Tuesday, August 07, 2007

Where Would the Book Be Without Its Jacket?

Where would the groom be without his tuxedo jacket? Where would the book be without its cover jacket? In the same straights I’m afraid: just a guy with a shirt and tie, just a book with a cover and spine. That’s why jackets are important, both to grooms and books! That’s why a new weblog on Publishers Weekly is worth a read.

Jackets Required, this blog is a weekly column by Fwis, a design group that critiques book jacket design. The articles are short and pithy, but they offer a designer’s perspective on the artistic side of jacket design. If you’ve ever wondered what thought goes into creating a book jacket, this column will give you some interesting insights. And like any good blog, there’s a place for comments, so you can add your two cents or ask your daunting question to people who should have an educated opinion.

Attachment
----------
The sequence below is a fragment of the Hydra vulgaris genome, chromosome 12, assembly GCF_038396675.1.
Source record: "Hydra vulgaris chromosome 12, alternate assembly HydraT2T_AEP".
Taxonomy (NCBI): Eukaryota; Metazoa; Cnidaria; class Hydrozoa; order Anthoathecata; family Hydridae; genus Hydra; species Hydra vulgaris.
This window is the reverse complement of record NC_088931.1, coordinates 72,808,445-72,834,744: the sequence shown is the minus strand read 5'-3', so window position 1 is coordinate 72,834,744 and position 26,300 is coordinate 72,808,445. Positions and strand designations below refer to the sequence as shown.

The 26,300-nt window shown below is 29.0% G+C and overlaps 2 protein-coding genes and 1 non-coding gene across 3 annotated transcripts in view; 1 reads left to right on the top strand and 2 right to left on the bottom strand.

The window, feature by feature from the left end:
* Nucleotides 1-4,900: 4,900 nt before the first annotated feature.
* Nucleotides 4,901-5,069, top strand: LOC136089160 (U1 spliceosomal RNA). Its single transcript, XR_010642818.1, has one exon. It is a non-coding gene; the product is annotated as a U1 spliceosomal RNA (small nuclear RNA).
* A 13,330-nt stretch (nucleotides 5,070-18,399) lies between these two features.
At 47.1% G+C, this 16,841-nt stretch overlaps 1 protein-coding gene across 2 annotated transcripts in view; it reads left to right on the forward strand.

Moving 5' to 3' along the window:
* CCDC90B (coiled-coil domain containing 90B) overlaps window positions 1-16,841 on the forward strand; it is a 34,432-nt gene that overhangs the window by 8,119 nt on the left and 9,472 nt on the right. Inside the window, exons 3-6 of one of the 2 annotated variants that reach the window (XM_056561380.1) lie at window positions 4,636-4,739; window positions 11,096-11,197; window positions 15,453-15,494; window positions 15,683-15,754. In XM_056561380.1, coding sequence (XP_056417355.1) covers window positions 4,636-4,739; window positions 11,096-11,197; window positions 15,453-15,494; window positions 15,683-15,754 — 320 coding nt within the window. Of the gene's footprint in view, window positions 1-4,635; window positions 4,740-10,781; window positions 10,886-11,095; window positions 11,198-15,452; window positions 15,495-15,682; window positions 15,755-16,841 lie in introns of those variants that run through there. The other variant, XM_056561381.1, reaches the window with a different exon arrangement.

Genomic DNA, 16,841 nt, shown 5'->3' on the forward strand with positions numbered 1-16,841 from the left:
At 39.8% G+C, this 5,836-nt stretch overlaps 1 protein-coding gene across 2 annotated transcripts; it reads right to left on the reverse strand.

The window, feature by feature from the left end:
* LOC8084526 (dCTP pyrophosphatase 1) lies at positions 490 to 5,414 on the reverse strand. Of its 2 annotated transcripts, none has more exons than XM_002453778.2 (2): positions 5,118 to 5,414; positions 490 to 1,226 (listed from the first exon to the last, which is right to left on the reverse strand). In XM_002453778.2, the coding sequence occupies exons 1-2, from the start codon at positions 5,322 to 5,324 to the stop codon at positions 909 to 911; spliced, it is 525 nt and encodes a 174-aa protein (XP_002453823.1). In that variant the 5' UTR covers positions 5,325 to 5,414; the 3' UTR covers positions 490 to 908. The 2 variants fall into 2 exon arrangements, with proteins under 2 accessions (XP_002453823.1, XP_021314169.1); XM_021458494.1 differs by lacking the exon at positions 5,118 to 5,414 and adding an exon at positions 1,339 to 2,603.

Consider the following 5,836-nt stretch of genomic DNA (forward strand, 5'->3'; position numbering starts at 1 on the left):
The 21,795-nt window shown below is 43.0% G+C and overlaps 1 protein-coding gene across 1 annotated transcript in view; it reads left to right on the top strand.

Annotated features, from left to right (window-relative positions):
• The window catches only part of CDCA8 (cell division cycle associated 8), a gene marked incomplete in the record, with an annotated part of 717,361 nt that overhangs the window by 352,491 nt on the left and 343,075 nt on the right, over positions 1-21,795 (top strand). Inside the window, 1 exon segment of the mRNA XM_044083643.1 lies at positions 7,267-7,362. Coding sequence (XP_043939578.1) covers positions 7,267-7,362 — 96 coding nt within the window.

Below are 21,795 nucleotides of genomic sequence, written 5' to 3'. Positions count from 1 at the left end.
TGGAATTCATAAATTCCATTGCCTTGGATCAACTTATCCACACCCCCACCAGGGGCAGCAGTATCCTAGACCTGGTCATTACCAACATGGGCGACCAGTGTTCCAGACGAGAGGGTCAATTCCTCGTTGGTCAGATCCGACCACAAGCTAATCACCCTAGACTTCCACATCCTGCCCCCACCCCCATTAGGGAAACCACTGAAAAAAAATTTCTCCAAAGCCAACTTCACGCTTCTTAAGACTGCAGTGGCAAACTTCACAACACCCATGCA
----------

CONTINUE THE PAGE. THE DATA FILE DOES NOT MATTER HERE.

Why should you care? Think about how many books you’ve picked up off the display table because of what you saw on the jacket. Think about the ones you didn’t pick up. What made the difference? Maybe Jackets Required will discuss it and you can say, “Yeah, I thought so, too.”

This week’s
Jackets Required column is on the book Loving Frank: A Novel.

One of Fwis’s project websites is called Covers and its tagline reads: “Covers is dedicated to the appreciation of book cover design.” They feature other articles including one on bookshelves that caught my attention. Those are some pretty wicked looking bookshelves! Take a look.


Unknown said...

Great tidbiton that blog! I'm a sucker for a great book design. I have to admit that McSweeneys have some great ones!

Booksville Bookclub said...

I'm not sure readers give much thought to jackets, but there is some great artwork accomplished in cover jackets. I've also read that a well protected jacket can be worth more than the book itself in the used book/collectibles market.

McSweenys is a slightly different species because it's actually a periodical. That doesn't diminish its artistic value or the impact of its jacket, but it often has to compete with magazines rather than with books and it likely enjoys the treatment of a different cadre of art directors than book designers. All to your benefit as a maeven of the series.